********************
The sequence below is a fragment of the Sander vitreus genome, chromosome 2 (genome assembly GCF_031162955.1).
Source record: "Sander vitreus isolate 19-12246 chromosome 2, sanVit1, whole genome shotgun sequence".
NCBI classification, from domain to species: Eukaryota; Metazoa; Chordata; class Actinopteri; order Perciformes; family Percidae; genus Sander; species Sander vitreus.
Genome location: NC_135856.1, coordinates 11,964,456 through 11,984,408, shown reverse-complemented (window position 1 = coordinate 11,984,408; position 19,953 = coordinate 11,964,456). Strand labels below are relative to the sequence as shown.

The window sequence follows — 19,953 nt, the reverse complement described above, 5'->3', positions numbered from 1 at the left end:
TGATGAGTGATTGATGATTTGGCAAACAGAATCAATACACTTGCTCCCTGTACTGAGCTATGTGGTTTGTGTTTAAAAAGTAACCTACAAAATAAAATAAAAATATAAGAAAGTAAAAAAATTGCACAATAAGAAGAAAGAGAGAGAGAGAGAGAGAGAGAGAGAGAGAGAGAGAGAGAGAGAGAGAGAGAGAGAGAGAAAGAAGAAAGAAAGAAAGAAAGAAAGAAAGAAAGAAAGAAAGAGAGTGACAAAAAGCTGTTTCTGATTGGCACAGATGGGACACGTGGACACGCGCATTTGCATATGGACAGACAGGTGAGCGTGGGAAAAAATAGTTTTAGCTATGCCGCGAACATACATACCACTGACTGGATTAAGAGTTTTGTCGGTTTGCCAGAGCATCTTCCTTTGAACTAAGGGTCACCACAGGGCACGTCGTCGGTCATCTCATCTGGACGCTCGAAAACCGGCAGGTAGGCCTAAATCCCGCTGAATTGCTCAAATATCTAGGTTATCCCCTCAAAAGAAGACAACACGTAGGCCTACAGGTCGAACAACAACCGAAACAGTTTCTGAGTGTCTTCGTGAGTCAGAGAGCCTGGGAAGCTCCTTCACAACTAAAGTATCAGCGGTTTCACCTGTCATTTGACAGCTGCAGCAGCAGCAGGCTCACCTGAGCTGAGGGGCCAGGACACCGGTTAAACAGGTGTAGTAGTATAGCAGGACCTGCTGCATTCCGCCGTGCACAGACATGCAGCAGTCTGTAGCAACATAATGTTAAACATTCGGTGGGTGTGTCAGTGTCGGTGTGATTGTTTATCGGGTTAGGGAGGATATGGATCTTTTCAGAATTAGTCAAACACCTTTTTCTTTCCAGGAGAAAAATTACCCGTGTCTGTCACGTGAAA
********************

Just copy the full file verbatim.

The sequence below is a fragment of the Sander vitreus genome, chromosome 2 (genome assembly GCF_031162955.1).
Source record: "Sander vitreus isolate 19-12246 chromosome 2, sanVit1, whole genome shotgun sequence".
NCBI classification, from domain to species: Eukaryota; Metazoa; Chordata; class Actinopteri; order Perciformes; family Percidae; genus Sander; species Sander vitreus.
Genome location: NC_135856.1, coordinates 11,964,456 through 11,984,408, shown reverse-complemented (window position 1 = coordinate 11,984,408; position 19,953 = coordinate 11,964,456). Strand labels below are relative to the sequence as shown.

The window sequence follows — 19,953 nt, the reverse complement described above, 5'->3', positions numbered from 1 at the left end:
TGATGAGTGATTGATGATTTGGCAAACAGAATCAATACACTTGCTCCCTGTACTGAGCTATGTGGTTTGTGTTTAAAAAGTAACCTACAAAATAAAATAAAAATATAAGAAAGTAAAAAAATTGCACAATAAGAAGAAAGAGAGAGAGAGAGAGAGAGAGAGAGAGAGAGAGAGAGAGAGAGAGAGAGAGAGAGAGAGAAAGAAGAAAGAAAGAAAGAAAGAAAGAAAGAAAGAAAGAAAGAGAGTGACAAAAAGCTGTTTCTGATTGGCACAGATGGGACACGTGGACACGCGCATTTGCATATGGACAGACAGGTGAGCGTGGGAAAAAATAGTTTTAGCTATGCCGCGAACATACATACCACTGACTGGATTAAGAGTTTTGTCGGTTTGCCAGAGCATCTTCCTTTGAACTAAGGGTCACCACAGGGCACGTCGTCGGTCATCTCATCTGGACGCTCGAAAACCGGCAGGTAGGCCTAAATCCCGCTGAATTGCTCAAATATCTAGGTTATCCCCTCAAAAGAAGACAACACGTAGGCCTACAGGTCGAACAACAACCGAAACAGTTTCTGAGTGTCTTCGTGAGTCAGAGAGCCTGGGAAGCTCCTTCACAACTAAAGTATCAGCGGTTTCACCTGTCATTTGACAGCTGCAGCAGCAGCAGGCTCACCTGAGCTGAGGGGCCAGGACACCGGTTAAACAGGTGTAGTAGTATAGCAGGACCTGCTGCATTCCGCCGTGCACAGACATGCAGCAGTCTGTAGCAACATAATGTTAAACATTCGGTGGGTGTGTCAGTGTCGGTGTGATTGTTTATCGGGTTAGGGAGGATATGGATCTTTTCAGAATTAGTCAAACACCTTTTTCTTTCCAGGAGAAAAATTACCCGTGTCTGTCACGTGAAA